Origin of laser
Examples from the Web for laser
Contemporary Examples of laser
Obama is widely believed to tap an ex-physicist who cuts military waste like a laser to become the next secretary of defense.Ashton Carter, the Wonk Who Would Lead the Pentagon
Shane Harris, Tim Mak
December 2, 2014
On his YouTube page, Zavilenski boasts of owning a laser engraver.Patients Screwed in Spine Surgery ‘Scam’
The Center for Investigative Reporting
November 3, 2014
“The lair of the laser loves all of you,” he tells a visiting Atlas Obscura tour group.New York’s Hologram King Is Also the City’s Last Pro Holographer
May 27, 2014
If anyone gets a laser rifle, it will be America's commandos.
The Army suggests that laser, microwave or acoustic weapons are the answer.
Historical Examples of laser
Or, I should say, the thing that is supposed to look like a laser component.The Foreign Hand Tie
Gordon Randall Garrett
Therefore, he and his men were in absolute control of the men who controlled the laser.
He handed the theodolite telescope and the laser milling-head to Paul.
The earth shook and a great cloud of dust arose from the site, momentarily hiding the laser units.
The laser operator fired and the light beam shot down into the earth, burning a narrow hole.
Word Origin for laser
1960, acronym for "light amplification by stimulated emission of radiation," on pattern of 1955 MASER. A corresponding verb, lase, was coined 1962.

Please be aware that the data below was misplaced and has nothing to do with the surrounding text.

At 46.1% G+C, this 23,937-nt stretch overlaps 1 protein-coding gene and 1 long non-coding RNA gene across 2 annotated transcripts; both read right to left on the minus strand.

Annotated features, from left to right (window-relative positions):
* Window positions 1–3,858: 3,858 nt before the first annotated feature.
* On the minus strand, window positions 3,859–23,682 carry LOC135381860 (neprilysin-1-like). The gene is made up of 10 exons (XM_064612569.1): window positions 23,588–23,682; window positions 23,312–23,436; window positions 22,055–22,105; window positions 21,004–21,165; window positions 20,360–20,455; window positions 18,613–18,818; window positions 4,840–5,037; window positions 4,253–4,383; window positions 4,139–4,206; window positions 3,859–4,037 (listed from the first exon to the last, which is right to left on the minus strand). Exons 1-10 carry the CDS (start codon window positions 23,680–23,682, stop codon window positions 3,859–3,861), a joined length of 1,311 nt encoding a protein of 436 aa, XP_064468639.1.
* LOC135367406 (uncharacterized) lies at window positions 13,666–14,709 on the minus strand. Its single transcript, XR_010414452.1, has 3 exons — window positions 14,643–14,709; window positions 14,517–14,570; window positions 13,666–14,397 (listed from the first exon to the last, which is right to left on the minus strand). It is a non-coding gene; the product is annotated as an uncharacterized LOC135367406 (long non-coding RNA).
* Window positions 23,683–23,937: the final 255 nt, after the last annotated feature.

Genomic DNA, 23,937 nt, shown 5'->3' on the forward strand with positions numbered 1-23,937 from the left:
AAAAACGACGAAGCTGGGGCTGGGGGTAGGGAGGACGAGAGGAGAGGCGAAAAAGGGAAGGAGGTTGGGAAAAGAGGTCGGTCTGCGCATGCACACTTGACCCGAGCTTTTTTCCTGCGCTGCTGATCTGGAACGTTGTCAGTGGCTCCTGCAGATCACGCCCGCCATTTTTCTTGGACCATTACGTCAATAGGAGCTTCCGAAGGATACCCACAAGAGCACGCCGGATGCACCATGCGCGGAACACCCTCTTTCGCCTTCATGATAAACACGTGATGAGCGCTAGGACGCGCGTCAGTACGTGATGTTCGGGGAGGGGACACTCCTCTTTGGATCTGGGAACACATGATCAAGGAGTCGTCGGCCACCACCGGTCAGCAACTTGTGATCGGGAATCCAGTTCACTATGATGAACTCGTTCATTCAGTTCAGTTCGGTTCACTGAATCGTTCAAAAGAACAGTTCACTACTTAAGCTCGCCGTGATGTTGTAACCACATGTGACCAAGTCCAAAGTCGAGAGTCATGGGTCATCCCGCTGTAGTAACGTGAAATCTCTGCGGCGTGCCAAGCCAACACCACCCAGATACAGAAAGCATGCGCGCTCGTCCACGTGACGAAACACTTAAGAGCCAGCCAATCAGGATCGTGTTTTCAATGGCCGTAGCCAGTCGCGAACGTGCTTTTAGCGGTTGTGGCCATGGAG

A Closer Look: A laser emits a thin, intense beam of nearly monochromatic visible or infrared light that can travel long distances without diffusing. Most light beams consist of many waves traveling in roughly the same direction, but the phases and polarizations of each individual wave (or photon) are randomly distributed. In laser light, the waves are all precisely in step, or in phase, with each other, and have the same polarization. Such light is called coherent. All of the photons that make up a laser beam are in the same quantum state. Lasers produce coherent light through a process called stimulated emission. The laser contains a chamber in which atoms of a medium such as a synthetic ruby rod or a gas are excited, bringing their electrons into higher orbits with higher energy states. When one of these electrons jumps down to a lower energy state (which can happen spontaneously), it gives off its extra energy as a photon with a specific frequency. But this photon, upon encountering another atom with an excited electron, will stimulate that electron to jump down as well, emitting another photon with the same frequency as the first and in phase with it. This effect cascades through the chamber, constantly stimulating other atoms to emit yet more coherent photons. Mirrors at both ends of the chamber cause the light to bounce back and forth in the chamber, sweeping across the entire medium. If a sufficient number of atoms in the medium are maintained by some external energy source in the higher energy state-a condition called population inversion-then emission is continuously stimulated, and a stream of coherent photons develops. One of the mirrors is partially transparent, allowing the laser beam to exit from that end of the chamber. Lasers have many industrial, military, and scientific uses, including welding, target detection, microscopic photography, fiber optics, surgery, and optical instrumentation for surveying.